How Does President Obama's Health Care Reform Affect My Family?
The Supreme Court voted on June 28, 2012, to uphold so-called "Obamacare." The Health Care Reform Act, officially known as the Patient Protection and Affordable Care Act, was signed into law by President Barack Obama in March 2010. It promises to put Americans and small businesses in control of their health care, instead of allowing insurance companies to make the decisions. But exactly how will this law affect you and your family? Read on about the benefits you and your children could receive through this new legislation.
If you and your family are currently insured:
If you are currently insured, your coverage will stay the same. However, you may have increased benefits with the following reforms:
Discrimination against children with pre-existing conditions will not be allowed.As of September 2010, insurance companies are prohibited from denying coverage to children with pre-existing conditions.
Adult children can stay on a family plan until the age of 26. As of September 2010, children who lose coverage when they graduate from college can rejoin their parents' plan. Both married and unmarried dependents qualify for this coverage. Beginning in 2014, this benefit extends to include adult children who also have an offer of coverage through their employer.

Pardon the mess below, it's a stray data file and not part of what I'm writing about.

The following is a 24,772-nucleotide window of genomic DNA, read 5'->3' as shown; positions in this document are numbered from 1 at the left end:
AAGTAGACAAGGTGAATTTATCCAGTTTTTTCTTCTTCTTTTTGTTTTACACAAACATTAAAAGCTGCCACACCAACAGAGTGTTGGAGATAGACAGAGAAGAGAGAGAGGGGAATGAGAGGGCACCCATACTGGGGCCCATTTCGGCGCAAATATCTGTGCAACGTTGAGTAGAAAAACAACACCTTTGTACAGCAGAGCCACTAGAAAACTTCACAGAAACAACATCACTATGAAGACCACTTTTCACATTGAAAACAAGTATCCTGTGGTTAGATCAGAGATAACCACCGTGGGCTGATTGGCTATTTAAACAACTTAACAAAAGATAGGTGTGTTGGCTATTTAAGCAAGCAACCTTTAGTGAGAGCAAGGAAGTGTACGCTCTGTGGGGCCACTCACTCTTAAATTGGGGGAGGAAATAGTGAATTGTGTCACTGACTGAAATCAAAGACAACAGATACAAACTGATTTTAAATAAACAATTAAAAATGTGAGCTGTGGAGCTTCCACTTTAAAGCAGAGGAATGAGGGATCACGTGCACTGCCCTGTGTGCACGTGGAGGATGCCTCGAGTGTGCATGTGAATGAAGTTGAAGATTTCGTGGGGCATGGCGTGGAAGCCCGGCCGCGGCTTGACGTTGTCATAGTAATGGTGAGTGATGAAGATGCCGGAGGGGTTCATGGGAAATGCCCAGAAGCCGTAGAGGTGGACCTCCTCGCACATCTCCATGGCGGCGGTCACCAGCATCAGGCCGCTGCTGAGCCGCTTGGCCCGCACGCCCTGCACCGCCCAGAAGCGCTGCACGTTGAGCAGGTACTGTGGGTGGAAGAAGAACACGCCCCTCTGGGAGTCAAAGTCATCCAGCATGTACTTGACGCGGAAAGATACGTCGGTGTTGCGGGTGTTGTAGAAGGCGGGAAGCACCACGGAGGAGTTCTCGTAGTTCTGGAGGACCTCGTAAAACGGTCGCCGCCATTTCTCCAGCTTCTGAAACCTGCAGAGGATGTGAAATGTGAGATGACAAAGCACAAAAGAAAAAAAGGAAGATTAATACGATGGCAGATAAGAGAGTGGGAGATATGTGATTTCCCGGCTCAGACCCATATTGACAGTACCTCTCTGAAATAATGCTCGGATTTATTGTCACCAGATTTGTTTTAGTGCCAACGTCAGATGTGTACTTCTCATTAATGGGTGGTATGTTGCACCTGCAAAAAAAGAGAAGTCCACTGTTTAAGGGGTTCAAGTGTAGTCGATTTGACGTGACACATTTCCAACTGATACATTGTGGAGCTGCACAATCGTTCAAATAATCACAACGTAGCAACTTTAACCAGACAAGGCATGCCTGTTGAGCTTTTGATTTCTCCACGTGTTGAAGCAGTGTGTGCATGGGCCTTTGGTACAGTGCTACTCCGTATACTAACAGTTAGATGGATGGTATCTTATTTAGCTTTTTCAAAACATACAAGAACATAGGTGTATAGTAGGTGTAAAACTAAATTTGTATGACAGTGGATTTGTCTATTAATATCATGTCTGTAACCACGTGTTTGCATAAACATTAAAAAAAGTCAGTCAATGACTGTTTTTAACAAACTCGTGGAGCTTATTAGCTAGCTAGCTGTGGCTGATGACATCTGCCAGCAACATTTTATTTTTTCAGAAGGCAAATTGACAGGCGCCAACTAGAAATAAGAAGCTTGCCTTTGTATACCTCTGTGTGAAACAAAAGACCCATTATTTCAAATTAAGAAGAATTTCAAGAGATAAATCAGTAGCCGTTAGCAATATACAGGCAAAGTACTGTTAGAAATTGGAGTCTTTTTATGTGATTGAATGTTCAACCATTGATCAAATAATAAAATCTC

Your premiums and costs will not go up. People insured through their employer will likely see lower premiums. In addition, if you like the plan you have through your employer, you will be able to keep it. Your coverage will not change.
If you buy your own insurance, the reform limits what you pay out of pocket. You are not required to pay more than a set percentage of your income on coverage. Additionally, if you like the coverage you have now, you can keep it.
If you and your family are currently uninsured:
The reform allows you and your family to have new choices in the insurance marketplace and receive tax credits based on your income. The following are additional benefits you have if you are currently uninsured:
Limits on how much you have to pay to receive health care coverage. Depending on your income, you and your family may be eligible for tax credits. The bill provides tax credits and reduced cost sharing for families with modest income, and sets a maximum percentage of your income that can be spent on premiums. The maximum percent is based on how much your family earns.
Health insurance companies are required to offer coverage regardless of health status. Companies cannot increase rates or drop you from their coverage if you get sick. In addition, insurance companies cannot deny coverage for children with pre-existing conditions.
If you have been uninsured for six months and have a pre-existing condition, a new program called the high-risk pool provides you with affordable insurance. This will provide temporary protection until 2014, when insurance companies can no longer deny coverage based on a person's health.
A new website will be available with information to help consumers choose which coverage is best for them based on their needs. In addition, the new insurance marketplace provides consumer assistance offices with trained "experts" to help individuals navigate the health care choices and enroll in the plan that is best for them.
The government will not interfere with any treatments you receive. Decisions will be made between you and your doctor, just as they are today.
These benefits are just a small portion of the highly complex legislation. Visit the White House's website for more information.